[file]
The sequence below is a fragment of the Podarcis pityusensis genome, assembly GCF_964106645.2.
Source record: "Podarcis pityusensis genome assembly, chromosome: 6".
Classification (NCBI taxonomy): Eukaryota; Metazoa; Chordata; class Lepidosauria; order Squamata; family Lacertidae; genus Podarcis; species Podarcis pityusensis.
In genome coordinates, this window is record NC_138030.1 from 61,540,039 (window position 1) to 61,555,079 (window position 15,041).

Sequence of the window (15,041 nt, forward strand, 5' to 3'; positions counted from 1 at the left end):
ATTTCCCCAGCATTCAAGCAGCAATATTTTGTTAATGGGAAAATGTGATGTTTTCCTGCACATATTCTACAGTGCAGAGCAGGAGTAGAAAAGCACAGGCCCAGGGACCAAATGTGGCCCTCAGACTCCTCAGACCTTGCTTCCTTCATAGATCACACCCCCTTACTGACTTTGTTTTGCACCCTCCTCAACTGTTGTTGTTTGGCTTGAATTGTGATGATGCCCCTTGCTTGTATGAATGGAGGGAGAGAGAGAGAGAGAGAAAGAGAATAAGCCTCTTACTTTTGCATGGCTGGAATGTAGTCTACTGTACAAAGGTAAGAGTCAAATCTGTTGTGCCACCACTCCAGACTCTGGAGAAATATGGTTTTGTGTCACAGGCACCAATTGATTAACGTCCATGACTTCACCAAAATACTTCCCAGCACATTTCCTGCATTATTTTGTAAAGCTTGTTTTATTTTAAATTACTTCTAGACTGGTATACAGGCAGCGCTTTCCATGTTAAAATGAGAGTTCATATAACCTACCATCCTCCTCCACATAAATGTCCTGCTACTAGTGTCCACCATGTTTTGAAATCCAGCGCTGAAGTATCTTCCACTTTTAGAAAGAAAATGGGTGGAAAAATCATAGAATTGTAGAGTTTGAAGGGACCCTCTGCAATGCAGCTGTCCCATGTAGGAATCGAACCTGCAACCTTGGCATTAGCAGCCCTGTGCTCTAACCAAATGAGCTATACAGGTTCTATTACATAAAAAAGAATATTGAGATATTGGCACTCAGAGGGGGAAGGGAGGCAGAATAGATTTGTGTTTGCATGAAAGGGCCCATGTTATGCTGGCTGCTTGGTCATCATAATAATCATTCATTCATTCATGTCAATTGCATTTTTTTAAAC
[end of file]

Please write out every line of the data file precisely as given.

The sequence below is a fragment of the Podarcis pityusensis genome, assembly GCF_964106645.2.
Source record: "Podarcis pityusensis genome assembly, chromosome: 6".
Classification (NCBI taxonomy): Eukaryota; Metazoa; Chordata; class Lepidosauria; order Squamata; family Lacertidae; genus Podarcis; species Podarcis pityusensis.
In genome coordinates, this window is record NC_138030.1 from 61,540,039 (window position 1) to 61,555,079 (window position 15,041).

Sequence of the window (15,041 nt, forward strand, 5' to 3'; positions counted from 1 at the left end):
ATTTCCCCAGCATTCAAGCAGCAATATTTTGTTAATGGGAAAATGTGATGTTTTCCTGCACATATTCTACAGTGCAGAGCAGGAGTAGAAAAGCACAGGCCCAGGGACCAAATGTGGCCCTCAGACTCCTCAGACCTTGCTTCCTTCATAGATCACACCCCCTTACTGACTTTGTTTTGCACCCTCCTCAACTGTTGTTGTTTGGCTTGAATTGTGATGATGCCCCTTGCTTGTATGAATGGAGGGAGAGAGAGAGAGAGAGAAAGAGAATAAGCCTCTTACTTTTGCATGGCTGGAATGTAGTCTACTGTACAAAGGTAAGAGTCAAATCTGTTGTGCCACCACTCCAGACTCTGGAGAAATATGGTTTTGTGTCACAGGCACCAATTGATTAACGTCCATGACTTCACCAAAATACTTCCCAGCACATTTCCTGCATTATTTTGTAAAGCTTGTTTTATTTTAAATTACTTCTAGACTGGTATACAGGCAGCGCTTTCCATGTTAAAATGAGAGTTCATATAACCTACCATCCTCCTCCACATAAATGTCCTGCTACTAGTGTCCACCATGTTTTGAAATCCAGCGCTGAAGTATCTTCCACTTTTAGAAAGAAAATGGGTGGAAAAATCATAGAATTGTAGAGTTTGAAGGGACCCTCTGCAATGCAGCTGTCCCATGTAGGAATCGAACCTGCAACCTTGGCATTAGCAGCCCTGTGCTCTAACCAAATGAGCTATACAGGTTCTATTACATAAAAAAGAATATTGAGATATTGGCACTCAGAGGGGGAAGGGAGGCAGAATAGATTTGTGTTTGCATGAAAGGGCCCATGTTATGCTGGCTGCTTGGTCATCATAATAATCATTCATTCATTCATGTCAATTGCATTTTTTTAAAC